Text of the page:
Needing extra-time and a 21st penalty of the season on Monday, Manchester United just about managed to come past plucky underdogs Copenhagen in what was a sweltering night in Cologne.
While the Reds might have struggled to find a route out of third-gear for large spells, Bruno Fernandes managed to keep his cool from 12 yards and guided United to a semi-final showdown against either Sevilla or fellow Premier League representatives Wolves.
On a night that could have been remembered as one of European football’s greatest upsets, what did we learn from a tense night out in German this week?
United dodge a real banana skin
While Manchester United might have opened Monday’s quarter-final as a real leading contender with many across Europe, the Reds missed out on a real opportunity to make the statement that Ole Gunnar Solskjaer would have been hoping for.
Electing to make six changes to the side the saw off LASK in the second-leg at Old Trafford last week, the former Premier League champions were largely outplayed in the first half and were lucky to have gone into the break with the scores tied.
Fielding the youngest United starting XI in a European tournament over the past four years, the likes of Fred and Eric Bailly struggled to take their chance and Solskjaer knows that those small alterations could have led to a huge upset on another night.
Although United might have rallied well in the second half and saw both Mason Greenwood and Bruno Fernandes rattle the woodwork from long-range, Solskjaer will be the first to admit that his side must put in a far more polished performance over 90 minutes if they’re to come past Sevilla or Wolves later in the week.
While the Red Devils might be priced at 21/10 with 888sport to come out on top this summer, teams across Europe will be boosted by their struggles on Monday.
Copenhagen leave with their heads held high
While Manchester United might have left the RheinEnergieStadion with the semi-final spot, Copenhagen would have left with the hearts of many from across the continent.
Although they might not have managed to pull off a similar upset that saw them shock United back in 2006 when Sir Alex Ferguson’s side came to town, the Danish outfit tore up the script in what was their first European quarter-final in the club’s history.
Despite opening Monday’s contest ranked as a 66/1 outsider to win this summer’s extended tournament, Head Coach Ståle Solbakken saw his side ask United a string of questions and had Mohammed Daramy and Bryan Oviedo been more clinical, Copenhagen could have taken a heavyweight scalp that would have sent shockwaves across Europe.
Confident to play out from the back and doing a fantastic job of nullifying the likes of Paul Pogba, the Lions should take plenty of solace from a resilient display.
Karl-Johan Johnsson – The Danes’ Swedish hero
Although the whole of Solbakken’s squad will leave Germany with their stock at an all-time high, there is no doubt that number one shot-stopper Karl-Johan Johnsson deserves an honourable mention for what was a stunning individual performance.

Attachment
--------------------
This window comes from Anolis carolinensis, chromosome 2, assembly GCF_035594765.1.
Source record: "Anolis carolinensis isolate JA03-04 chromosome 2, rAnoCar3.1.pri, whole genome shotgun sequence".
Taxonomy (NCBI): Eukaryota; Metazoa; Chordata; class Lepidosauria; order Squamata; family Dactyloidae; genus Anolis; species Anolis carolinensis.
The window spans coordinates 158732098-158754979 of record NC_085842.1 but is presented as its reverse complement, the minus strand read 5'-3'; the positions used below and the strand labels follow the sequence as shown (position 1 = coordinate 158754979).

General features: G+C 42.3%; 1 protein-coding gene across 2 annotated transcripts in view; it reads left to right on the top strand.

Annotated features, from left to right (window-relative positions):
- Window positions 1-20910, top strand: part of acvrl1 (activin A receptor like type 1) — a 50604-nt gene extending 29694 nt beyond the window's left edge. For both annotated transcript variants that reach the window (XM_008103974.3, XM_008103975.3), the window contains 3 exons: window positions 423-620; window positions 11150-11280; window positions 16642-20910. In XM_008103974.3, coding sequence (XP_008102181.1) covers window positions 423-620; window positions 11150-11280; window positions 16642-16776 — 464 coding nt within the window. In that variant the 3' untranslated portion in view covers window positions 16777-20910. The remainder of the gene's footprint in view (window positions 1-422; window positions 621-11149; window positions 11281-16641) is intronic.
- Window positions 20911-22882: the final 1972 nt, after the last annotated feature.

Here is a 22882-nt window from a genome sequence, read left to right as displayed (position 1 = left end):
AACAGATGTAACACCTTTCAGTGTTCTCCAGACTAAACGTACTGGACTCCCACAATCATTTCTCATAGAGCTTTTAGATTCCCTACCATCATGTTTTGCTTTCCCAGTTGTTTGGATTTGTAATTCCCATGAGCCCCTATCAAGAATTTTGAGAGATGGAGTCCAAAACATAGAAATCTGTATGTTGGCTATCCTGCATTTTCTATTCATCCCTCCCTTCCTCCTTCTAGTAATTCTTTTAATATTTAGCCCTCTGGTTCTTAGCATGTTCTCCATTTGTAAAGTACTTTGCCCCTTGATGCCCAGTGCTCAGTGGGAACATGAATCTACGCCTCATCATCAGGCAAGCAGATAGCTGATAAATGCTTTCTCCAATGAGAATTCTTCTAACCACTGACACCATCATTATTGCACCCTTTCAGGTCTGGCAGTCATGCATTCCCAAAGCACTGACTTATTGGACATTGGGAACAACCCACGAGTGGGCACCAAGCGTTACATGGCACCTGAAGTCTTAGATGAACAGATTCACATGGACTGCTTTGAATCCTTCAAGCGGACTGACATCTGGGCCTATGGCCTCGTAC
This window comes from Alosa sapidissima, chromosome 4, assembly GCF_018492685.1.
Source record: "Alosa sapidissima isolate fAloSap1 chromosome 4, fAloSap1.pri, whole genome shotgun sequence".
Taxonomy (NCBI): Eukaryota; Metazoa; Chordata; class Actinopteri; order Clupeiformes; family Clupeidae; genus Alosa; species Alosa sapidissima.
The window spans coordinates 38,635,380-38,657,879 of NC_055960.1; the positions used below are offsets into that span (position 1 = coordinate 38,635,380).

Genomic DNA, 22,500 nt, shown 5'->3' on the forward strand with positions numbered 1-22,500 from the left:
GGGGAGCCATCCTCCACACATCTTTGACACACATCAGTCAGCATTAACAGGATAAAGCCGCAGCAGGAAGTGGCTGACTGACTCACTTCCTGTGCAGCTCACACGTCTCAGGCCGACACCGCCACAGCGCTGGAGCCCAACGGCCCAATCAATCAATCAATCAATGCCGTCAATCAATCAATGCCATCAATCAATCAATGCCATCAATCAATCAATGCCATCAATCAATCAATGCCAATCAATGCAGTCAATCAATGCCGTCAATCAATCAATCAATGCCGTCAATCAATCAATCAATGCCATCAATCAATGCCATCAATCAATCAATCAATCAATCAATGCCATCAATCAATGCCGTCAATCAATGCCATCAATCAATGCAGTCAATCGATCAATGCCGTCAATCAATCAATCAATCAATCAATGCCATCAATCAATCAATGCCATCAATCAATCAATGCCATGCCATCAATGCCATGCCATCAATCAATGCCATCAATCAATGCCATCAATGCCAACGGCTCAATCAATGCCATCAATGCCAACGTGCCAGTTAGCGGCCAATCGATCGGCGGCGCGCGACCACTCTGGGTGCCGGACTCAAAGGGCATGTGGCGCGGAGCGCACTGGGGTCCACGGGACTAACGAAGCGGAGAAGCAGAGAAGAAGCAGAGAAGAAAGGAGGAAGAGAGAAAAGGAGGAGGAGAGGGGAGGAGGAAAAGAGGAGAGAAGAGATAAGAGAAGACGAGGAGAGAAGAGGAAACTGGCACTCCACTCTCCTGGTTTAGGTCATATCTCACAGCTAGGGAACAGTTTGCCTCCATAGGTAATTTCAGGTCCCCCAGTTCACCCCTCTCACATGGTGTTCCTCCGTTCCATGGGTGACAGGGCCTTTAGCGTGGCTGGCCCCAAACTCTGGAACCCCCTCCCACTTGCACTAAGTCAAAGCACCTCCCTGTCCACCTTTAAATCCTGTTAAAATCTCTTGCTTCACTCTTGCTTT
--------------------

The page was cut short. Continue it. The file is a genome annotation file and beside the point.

Doing a stellar job of keeping the English giants at bay for large spells of the second half, the 30-year-old Swedish keeper clawed Martial’s effort away from the top corner before standing tall to save with his feet on three separate one-on-one attacks.
Undoubtedly putting in the performance of a lifetime, the likes of Robin van Persie hailed Johnsson’s performance as “incredible” and he might have played himself onto some Premier League radars.
In fact, making 13 saves at the RheinEnergieStadion on Monday night, that was the joint-most by a goalkeeper in a single Europa League game since the competition’s re-branding in 2009.
A night to forget for Rashford
While Mason Greenwood and Anthony Martial might have shown real glimpses as to why United have recorded 24 Europa League goals in this year’s tournament, Marcus Rashford was largely a spectator out wide on the left.
Cutting a frustrated figure and failing to make any real impact, the 22-year-old also failed to offer Luke Shaw’s deputy Brandon Williams much assistance as the academy product was often overwhelmed and targeted by Copenhagen.
Although Rashford might have managed to survive being dragged off until the dying embers out in Germany, the decision to replace Greenwood before him was not something that went down well with the watching on United fans.
Failing to now find the net in his last four appearances and appearing to be showing some signs of fatigue after a hectic return to action back in June, Solskjaer will know that he needs the England international back to his best if United are to lift the Europa League title as they did four years ago.
Fernandes drags United over the finish line
If United were to finally find a way past an inspired Johnsson in Cologne on Monday night, it was no surprise that Bruno Fernandes was the man to drag United into this weekend’s semi-final.
With the arrival of Nemanja Matic in the second half allowing the former Sporting Libson playmaker the chance to dictate the play in Copenhagen’s final third, Fernandes kept his cool from 12 yards and underlined how important he is to this new-look United side.
Dropping his stutter run-up and firing past the inspired Swede, the 25-year-old has now recorded seven Europa League goals in this summer’s extended tournament and still leads the race for the Golden Boot.
Seen as the real catalyst if United are to lift a piece of silverware this year, Fernandes has now been directly involved in 19 goals in just his first 21 appearances for Sunday’s semi-finalists.
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